Review of Hartmut Ludwig, An der Seite der Entrechteten und Schwachen: Zur Geschichte des “Büro Pfarrer Grüber” (1938 bis 1940) und der Ev. Hilfsstelle für ehemals Rasseverfolgte nach 1945

Contemporary Church History Quarterly

Volume 19, Number 2 (June 2013)

Review of Hartmut Ludwig, An der Seite der Entrechteten und Schwachen: Zur Geschichte des “Büro Pfarrer Grüber” (1938 bis 1940) und der Ev. Hilfsstelle für ehemals Rasseverfolgte nach 1945 (Berlin: Logos Verlag, 2009), Pp. 195, ISBN 978-3832521264.

By John S. Conway, University of British Columbia

Ludwig-AnderSeiteThe record of the German Evangelical Churches, including the Confessing Church of Karl Barth and Dietrich Bonhoeffer, in failing to mobilize opposition to the Nazis’ violent attacks on the Jews is a shameful one. It has been excellently researched in the recent book by Robert Ericksen, Complicity in the Holocaust: Churches and Universities in Nazi Germany. In the post-1945 period, when the horrifying facts of the Holocaust were revealed, the Church was overwhelmed with a deep feeling of guilty shame. The subject was to be avoided. It took many years before the details emerged of one of the more significant, if belated, efforts in the Protestant ranks, namely the establishment in 1938 of an office to assist the persecuted Protestant victims of Nazi oppression. Hartmut Ludwig’s contribution in retelling the story of the “Büro Grüber” is therefore much to be welcomed.

By 1938 the escalation of Nazi violence had alarmed many individual churchmen, including Bishop George Bell in England, who was deeply concerned for those Protestant pastors of Jewish extraction, who were now threatened with eviction or discrimination. Bell sent his sister-in-law, Laura Livingstone, to work with the Quakers in Berlin and to provide, at a minimum, advice about resettlement and emigration. But the German church authorities, including those of the Confessing Church, were still too eager not to offend their political masters, and refused any engagement on this issue. Not until the summer of 1938 was Pastor Heinrich Grüber designated as contact person for a nation-wide network to offer guidance and assistance to Protestant church members of Jewish descent. Grüber was in charge of a parish in eastern Berlin, where he had been much engaged in social work. Since he could not expect any approval from the church bureaucracy, he decided to set up his own independent office. He called for help from a group of lay persons of both sexes from the local parishes, almost all of whom were themselves drawn from the target group of Protestants of Jewish origin.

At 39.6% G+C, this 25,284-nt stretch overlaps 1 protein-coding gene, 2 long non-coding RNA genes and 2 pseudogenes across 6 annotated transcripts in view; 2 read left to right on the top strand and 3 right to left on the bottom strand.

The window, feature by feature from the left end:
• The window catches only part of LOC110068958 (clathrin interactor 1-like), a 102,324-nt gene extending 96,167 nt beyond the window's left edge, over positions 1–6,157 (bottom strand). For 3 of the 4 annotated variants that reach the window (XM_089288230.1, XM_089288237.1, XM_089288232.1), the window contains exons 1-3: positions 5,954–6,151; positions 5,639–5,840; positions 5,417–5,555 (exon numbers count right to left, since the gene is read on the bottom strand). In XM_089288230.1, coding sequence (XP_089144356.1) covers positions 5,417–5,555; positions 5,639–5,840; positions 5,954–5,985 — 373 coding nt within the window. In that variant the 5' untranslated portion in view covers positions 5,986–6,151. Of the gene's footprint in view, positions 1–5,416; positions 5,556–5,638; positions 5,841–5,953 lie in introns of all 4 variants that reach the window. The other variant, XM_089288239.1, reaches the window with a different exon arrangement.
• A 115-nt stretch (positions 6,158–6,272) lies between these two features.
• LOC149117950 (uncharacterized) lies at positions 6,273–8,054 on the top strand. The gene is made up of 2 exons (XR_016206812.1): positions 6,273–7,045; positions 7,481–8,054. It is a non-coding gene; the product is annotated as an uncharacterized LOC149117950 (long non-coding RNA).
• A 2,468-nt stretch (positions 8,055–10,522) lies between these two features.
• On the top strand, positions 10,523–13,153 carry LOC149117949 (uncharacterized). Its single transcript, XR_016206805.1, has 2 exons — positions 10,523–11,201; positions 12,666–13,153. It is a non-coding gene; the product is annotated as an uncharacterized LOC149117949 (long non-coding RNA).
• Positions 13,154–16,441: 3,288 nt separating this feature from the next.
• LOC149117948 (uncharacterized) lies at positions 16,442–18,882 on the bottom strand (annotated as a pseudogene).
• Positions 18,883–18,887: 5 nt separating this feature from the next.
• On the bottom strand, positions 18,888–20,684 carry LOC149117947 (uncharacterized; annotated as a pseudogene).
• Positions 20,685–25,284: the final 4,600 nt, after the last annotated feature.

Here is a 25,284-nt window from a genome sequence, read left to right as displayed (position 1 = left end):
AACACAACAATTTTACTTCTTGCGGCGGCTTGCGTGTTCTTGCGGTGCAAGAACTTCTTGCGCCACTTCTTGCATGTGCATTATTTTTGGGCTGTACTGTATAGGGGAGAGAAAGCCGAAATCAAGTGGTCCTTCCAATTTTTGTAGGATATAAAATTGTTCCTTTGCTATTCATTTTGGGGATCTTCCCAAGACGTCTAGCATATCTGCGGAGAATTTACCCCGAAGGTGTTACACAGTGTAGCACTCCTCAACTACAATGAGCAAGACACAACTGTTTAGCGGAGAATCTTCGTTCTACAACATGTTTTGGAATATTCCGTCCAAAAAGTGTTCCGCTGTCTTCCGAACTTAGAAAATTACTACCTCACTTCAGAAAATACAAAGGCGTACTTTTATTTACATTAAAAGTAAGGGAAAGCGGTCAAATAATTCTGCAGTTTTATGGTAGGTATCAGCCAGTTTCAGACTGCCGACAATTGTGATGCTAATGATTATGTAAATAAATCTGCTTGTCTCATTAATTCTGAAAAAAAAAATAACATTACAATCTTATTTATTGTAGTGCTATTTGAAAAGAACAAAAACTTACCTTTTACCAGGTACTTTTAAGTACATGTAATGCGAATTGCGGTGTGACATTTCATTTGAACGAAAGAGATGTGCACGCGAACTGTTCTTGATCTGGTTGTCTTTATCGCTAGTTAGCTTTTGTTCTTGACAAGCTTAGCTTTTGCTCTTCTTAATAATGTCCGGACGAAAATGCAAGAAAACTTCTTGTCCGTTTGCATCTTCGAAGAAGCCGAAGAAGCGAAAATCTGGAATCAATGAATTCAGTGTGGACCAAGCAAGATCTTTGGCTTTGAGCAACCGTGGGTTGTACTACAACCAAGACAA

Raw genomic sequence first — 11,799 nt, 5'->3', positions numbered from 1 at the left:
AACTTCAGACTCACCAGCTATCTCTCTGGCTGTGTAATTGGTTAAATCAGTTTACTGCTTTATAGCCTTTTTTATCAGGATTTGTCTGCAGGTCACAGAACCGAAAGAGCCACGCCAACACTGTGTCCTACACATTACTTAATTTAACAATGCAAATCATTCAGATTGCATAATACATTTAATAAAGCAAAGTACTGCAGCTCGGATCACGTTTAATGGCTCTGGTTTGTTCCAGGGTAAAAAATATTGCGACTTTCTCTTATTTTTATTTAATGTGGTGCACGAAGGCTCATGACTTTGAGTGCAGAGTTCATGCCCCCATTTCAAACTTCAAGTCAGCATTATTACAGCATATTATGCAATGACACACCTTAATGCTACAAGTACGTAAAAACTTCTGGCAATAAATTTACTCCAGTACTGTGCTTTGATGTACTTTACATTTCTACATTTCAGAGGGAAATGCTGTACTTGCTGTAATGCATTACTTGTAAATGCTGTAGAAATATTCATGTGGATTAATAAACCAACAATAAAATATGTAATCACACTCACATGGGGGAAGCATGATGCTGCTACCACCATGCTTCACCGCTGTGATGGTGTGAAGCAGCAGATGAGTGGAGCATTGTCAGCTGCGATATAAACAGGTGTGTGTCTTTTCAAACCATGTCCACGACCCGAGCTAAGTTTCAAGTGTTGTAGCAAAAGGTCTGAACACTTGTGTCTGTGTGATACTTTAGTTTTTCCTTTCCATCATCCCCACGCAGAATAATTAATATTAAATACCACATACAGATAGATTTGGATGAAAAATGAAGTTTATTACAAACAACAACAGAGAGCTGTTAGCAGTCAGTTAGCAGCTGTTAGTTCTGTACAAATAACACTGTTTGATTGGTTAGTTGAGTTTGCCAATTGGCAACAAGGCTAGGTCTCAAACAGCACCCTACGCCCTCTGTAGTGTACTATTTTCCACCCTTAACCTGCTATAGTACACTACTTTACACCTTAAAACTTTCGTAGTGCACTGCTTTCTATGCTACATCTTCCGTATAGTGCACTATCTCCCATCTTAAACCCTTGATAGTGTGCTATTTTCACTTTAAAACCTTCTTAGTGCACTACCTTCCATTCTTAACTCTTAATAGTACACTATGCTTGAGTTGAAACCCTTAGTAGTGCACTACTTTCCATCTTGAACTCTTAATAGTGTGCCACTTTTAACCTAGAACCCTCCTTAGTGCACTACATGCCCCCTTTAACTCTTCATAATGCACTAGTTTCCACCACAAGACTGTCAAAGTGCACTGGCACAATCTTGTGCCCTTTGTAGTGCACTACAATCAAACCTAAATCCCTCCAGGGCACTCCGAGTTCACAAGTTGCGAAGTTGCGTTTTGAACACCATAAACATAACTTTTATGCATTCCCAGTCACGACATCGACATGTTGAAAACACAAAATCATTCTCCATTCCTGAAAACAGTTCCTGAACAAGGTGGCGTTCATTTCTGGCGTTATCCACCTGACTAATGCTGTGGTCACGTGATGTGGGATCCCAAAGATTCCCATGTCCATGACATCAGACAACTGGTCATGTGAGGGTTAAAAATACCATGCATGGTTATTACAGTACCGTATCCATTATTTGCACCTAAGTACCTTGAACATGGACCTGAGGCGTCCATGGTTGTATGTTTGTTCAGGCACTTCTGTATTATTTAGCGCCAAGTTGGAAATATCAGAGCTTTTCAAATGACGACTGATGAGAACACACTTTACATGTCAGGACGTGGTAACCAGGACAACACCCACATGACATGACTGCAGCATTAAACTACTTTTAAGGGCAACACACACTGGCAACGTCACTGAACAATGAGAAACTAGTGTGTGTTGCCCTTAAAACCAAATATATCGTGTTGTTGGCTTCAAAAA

The onslaughts of the notorious “Crystal Night” pogrom in early November impelled Grüber to take immediate and unauthorized steps to provide assistance to those victims who needed to emigrate from Germany as soon as possible. Many of the Christians of Jewish descent had expected that since they were not part of the Jewish community and, in many cases, had not been for many years, they would be exempt. “Crystal Night” destroyed this illusion. Grüber’s office now found itself overwhelmed with applicants. Grüber himself travelled to England in December to see what opportunities existed for Christians of Jewish origin to emigrate there. In the following months, until the outbreak of war in September 1939, his office expedited as many cases as they could, although the exact numbers are unclear. He also recruited over thirty assistants to help with the complicated paper work required to overcome the bureaucratic obstacles preventing the emigrants from leaving Germany.